In February 2009, he found that there was something not quite right with his bank account. When he looked it over, he would see some slight deviances, such as twenty-three dollars here or seventeen dollars there. At this time, he had a full time job. He also had a spending account available that contained thirty thousand dollars, so twenty dollars here or there did not worry him much. In August of the same year, however everything went wrong. He noticed there were numerous charges in his bank account for three, four, and even five-hundred dollars. It got so bad that in one day there were charges of about three thousand dollars. This continued for some time.
He then started the process with his bank to decipher what charges were actually his and which ones were fraudulent in his account. The first day he filled out about twenty or so affidavits claiming that he was not responsible for the charges that were on his debit account. He went into the bank every day after that checking on his account and filling out an affidavit as needed for the various spending that was occurring.
David says that there was a day that the bank had accepted a charge of four-thousand dollars shortly after he filled out another affidavit. At this point, he had already lost his job and the income to counter act these attacks against him. Now he was only collecting unemployment and receiving way less money that he was accustomed to receiving. He was depressed and did not know what to do, or where to turn. He did not understand what was happening or how he could correct the issue.
David closed the debit account in hopes that all of these actions would stop and opened a new account at a completely different bank in town. The next morning both of his accounts received a charge of over one-thousand dollars. His new bank took the time and was able to tell him what was really going on. They informed David that it was keystroke malware software that had infected his computer and created all of the issues that he was now facing. There was even a person who was writing checks in a completely different state that were drawing from his bank account. That is how serious it got for him.
By the end of the whole thing, someone had amassed around $900,000 worth of online purchases, online gambling fees, telephone charges and whatever other financial charges you can think of at David’s expense. He tried to salvage what he could by emptying out his retirement package and his savings, but it was nowhere near enough to pay for everything.
He once had an outstanding credit score and now he will be lucky to be able to even get a place to call his own. To this day, he is still being hacked by many different people, and he claims that he has no identity anymore because of all this. Criminals are still using his social security number, name, address, and phone numbers to attempt to open new bank accounts, credit cards, and various other things around the country.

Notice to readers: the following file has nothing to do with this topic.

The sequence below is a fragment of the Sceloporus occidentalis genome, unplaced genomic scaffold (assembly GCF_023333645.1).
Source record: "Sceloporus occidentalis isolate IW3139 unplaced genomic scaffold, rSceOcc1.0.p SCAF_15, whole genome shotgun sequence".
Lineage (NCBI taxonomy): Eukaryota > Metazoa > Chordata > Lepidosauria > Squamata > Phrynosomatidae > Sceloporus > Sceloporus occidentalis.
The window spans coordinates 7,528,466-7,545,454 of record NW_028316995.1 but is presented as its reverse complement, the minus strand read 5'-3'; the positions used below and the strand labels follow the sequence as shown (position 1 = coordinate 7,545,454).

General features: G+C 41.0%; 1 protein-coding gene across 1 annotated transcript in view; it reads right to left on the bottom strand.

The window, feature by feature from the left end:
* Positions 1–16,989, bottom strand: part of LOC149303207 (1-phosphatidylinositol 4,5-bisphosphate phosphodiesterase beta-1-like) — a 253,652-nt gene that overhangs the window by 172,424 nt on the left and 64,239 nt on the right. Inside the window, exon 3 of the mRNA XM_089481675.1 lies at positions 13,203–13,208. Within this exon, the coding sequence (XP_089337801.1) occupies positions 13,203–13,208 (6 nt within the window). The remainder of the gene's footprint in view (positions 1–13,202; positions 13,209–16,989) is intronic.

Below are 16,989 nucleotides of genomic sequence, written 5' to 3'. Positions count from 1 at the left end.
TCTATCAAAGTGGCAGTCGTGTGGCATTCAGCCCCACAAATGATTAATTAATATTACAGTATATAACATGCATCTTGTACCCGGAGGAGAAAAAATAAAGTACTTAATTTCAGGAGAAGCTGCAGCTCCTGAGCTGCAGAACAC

Keeping Your Identity Safe
As you can see there are different ways that identity thefts can occur, and all forms of ID theft can be devastating for the victim. They can occur to normal people, well to do people or even celebrities. You never know who is on the other end of the wireless connection you are using and what they could possibly be doing with your private information. Identity theft does not discriminate and happens to fifteen million people a year all over the world. You do not want to become one of those people who no longer have an identity and you can protect yourself and your family by using various identity theft protection software programs that are available everywhere. Above anything else, you need to protect yourself in your own way. Do not use your personal information unless you have too. Do not publicize your social security number, do not give out your information to unknown sources, and do not answer strange telephone calls. Stay as safe as you can by buying ID theft protection. You should also try to make wise choices while you are doing things online.
The Case of Jerry Allen Whittredge
Jerry Allen Whittredge is a commercial airline pilot obsessed with taking to the skies by any means possible. Whittredge managed to convince workers at the Space Center in Alabama that he was both a member of the next NASA shuttle mission and a CIA agent with a Congressional Medal of Honor. These claims managed to get him an “exclusive” tour of the space facility…why is an exclusive tour such a concern? At the time Whittredge was given access to classified information on the shuttle’s propulsion system as well as access to Mission Control at the time of the shuttle mission.
Whittredge wasn’t satisfied with his Alabama space facility however, and also managed to convince the Navy to allow him to train in a T-45 flight simulator. Just how long did this rouse continue? For eight months Whittredge kept up his facade but unfortunately for him he never realized his dream of traveling in to space. Jerry Allen Whittredge was caught in the act and for his deception of the United States government he was charged $250,000 for impersonating a federal employee and faced five years in jail.
What is perhaps the most concerning about this case of identity theft; or “posing” is that two of the most significant and trusted forces in the United States were duped by a complete stranger.